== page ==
Monkey was the basis of much thought with us… see-no-evil, speak-no-evil, hear-no-evil, a lower trinity of the house. The advantage of such lesser gods is that you can take their name any way you like. p.9
This is the philosophy spoon-fed to young Augie by Grandma Lausch: She and Simon teach him to rort the system and Augie, ophan of such divinity and having a ‘weak sense of consequences,’ obeys. Until he gets caught. Then, he is emotionally cast off by them both. But fallen or not, he is an angel.
Augie is taken in by William Einhorn and inducted into more sophisticated crime, but after Einhorn’s loss of ‘Croesus proportion’ in the Depression, he is once again cut loose. He takes up with Gorman, a menacing criminal, but Augie, with his ‘soft answer’ and inability to be a ‘trick Tybalt all coiled up to stab’, is rendered a failed protégé. When Einhorn hears of his association with Gorman, he rehires him, if only to protect him, until Augie finds a job at a department store.
While at this job, Augie is ‘adopted’ by the wealthy and childless Rendlings. Mr. Rendling, his upper lip having ‘a pretty big perch on the other one’, and the demanding Mrs. Rendling see the radiant virtue in Augie and offer him the position of son and heir. But Augie has no use for earthly trappings and rejects their kind offer. He sheds everything they have given him, and to ratify this decision he takes up with the wicked Gorman again with near-horrific consequences.
Augie, by pure luck, narrowly escapes arrest after a botched ‘job’. Penniless and alone, he hitchhikes and train-jumps back to Chicago with only an almost-rape and a night in jail to speak of. He is hungry and filthy, but free and whole. The monkeys were looking out for him.
Meanwhile, Simon has fallen on hard times and rents the house out under Augie. Homeless, he takes up with Padilla, a childhood acquaintance, and joins in on a book-stealing racket. But Augie is a bad thief and ends up keeping the books on poetry and philosophy, and giving his clients too much credit. He soon forfeits this occupation as well, but he is not empty-handed. Padilla introduces him to a new aphorism:
Either it comes easy or not at all.
Simon reenters Augie’s life a wealthy man, having married a rich coal-miner’s daughter, Charlotte Magnus. Though their marriage is loveless, they both share a hunger for power that rivals Macbeth’s.
Unsex me here… A call so hard, to what is so hard, that it makes the soul neuter.
To consolidate his status, Simon wants Augie to marry Charlotte’s cousin, Lucy. He conforms to their plans and the artifice – the lackluster courtship, the dandy clothing – to make the still reckless and suicidal Simon happy. This arrangement takes Augie to the ‘end zone of his adaptability.’ Thankfully, his angelic act of helping Mimi procure an abortion gifts him a release. He walks away with nothing after the engagement is axed. Augie once again narrowly escapes a different kind of prison.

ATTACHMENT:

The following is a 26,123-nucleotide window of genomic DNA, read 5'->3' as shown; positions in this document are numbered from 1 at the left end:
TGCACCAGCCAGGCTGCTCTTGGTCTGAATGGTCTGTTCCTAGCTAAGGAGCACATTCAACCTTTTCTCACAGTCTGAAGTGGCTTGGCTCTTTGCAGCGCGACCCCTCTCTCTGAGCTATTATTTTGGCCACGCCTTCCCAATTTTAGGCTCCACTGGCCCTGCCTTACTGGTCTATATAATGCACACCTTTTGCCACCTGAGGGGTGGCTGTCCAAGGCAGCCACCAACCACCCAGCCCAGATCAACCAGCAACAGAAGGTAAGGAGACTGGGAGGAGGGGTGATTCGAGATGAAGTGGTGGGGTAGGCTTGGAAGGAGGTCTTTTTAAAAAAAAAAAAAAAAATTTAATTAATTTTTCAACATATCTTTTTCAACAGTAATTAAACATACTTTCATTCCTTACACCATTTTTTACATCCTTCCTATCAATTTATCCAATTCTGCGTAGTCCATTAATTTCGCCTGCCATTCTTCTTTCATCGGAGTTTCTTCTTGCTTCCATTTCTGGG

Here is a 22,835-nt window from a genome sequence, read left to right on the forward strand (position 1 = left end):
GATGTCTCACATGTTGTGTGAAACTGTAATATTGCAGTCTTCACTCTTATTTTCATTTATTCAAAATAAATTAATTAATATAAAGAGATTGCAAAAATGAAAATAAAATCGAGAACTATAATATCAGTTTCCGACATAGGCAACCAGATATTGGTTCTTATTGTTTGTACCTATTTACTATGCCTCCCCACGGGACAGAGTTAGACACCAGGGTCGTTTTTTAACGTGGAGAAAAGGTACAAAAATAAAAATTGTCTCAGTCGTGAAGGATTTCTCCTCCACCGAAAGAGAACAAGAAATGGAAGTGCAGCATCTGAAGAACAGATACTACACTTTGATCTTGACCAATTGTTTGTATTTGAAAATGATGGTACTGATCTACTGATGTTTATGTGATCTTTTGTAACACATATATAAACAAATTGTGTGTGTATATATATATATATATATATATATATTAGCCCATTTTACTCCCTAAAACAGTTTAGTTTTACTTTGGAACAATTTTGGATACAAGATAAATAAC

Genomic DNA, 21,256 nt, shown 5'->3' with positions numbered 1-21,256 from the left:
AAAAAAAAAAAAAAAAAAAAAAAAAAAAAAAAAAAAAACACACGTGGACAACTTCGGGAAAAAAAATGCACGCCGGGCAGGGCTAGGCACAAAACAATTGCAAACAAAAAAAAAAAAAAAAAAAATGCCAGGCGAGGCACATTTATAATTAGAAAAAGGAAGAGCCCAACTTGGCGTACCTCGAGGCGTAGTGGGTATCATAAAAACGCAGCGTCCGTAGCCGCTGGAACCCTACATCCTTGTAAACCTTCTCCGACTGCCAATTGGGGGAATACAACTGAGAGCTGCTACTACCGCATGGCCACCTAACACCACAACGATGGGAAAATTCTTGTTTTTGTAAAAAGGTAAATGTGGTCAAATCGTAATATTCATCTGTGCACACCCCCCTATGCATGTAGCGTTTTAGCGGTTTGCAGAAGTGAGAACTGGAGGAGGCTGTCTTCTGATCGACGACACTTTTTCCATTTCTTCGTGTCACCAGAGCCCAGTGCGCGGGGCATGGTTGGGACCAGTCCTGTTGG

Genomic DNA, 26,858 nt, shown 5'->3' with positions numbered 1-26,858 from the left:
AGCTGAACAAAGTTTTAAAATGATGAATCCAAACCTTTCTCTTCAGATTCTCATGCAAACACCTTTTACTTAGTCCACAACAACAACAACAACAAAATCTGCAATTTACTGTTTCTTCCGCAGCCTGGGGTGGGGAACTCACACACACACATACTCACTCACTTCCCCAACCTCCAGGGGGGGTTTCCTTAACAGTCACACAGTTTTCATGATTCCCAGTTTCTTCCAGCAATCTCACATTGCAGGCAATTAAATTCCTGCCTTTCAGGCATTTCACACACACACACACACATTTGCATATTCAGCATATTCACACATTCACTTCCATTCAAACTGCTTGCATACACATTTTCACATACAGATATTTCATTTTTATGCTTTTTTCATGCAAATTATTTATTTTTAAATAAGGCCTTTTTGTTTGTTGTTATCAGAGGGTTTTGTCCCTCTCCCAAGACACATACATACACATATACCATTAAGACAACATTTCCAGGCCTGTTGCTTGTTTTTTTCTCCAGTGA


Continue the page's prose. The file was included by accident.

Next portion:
Soon after Augie obligingly follows Thea, a girl he met while with the Rendlings and the love of his life, to Mexico to hunt snakes and lizards with a trained eagle.
I was never before so taken up with a single human being.
After the failed affair he returns home literally broken from a horse fall. In typical Augie fashion, his problem with Thea was that he empathized too much with the lizards. But while in Mexico, he meets a kindred spirit, Stella. She says of them both,
‘You and I are the kind of people other people are always trying to fit into their schemes.’… I was grateful for her plain way of naming a truth that had been hanging around me anonymously for many long years. p.384
The break-up with Thea and the brief encounter with Stella lead Augie to ponder his life’s meaning. He knows that the ‘moha’ or love that he possesses is infinite, but he yearns for axial lines. He eventually distinguishes these as: truth, love, peace, bounty, usefulness and harmony. He starts rejecting monkey business and decides he’s tired of being borrowed, so he does something volitional and definitive. He marries Stella and joins the navy.
This however does not insulate Augie from the ‘sign of the recruit under which he was born.’ His ship goes down during an attack and he is stranded with a lunatic who tries to inveigle him into schemes to take over the world. He is attacked and bound for refusing. When he gets his chance for revenge, Augie uses it to tend to his deathly ill co-survivor.
He makes it back home to Stella only to discover that she has been ‘double-lifing’ him. Her history is as checkered as Augie’s, only hers haunts her in the form of debts and the memory of a bout with ‘appendicitis’ similar to Mimi’s. Augie only has two false teeth to show for his escapades.
Theirs is a marriage filled with the usual toil of staying together. Augie dreams of a life surrounded by children of his own, but knows life is a never-ending pursuit. The novel closes on this sentiment:
We all refuse to live a disappointed life.
Augie is still involved in shady deals in Paris. No children are on his horizon.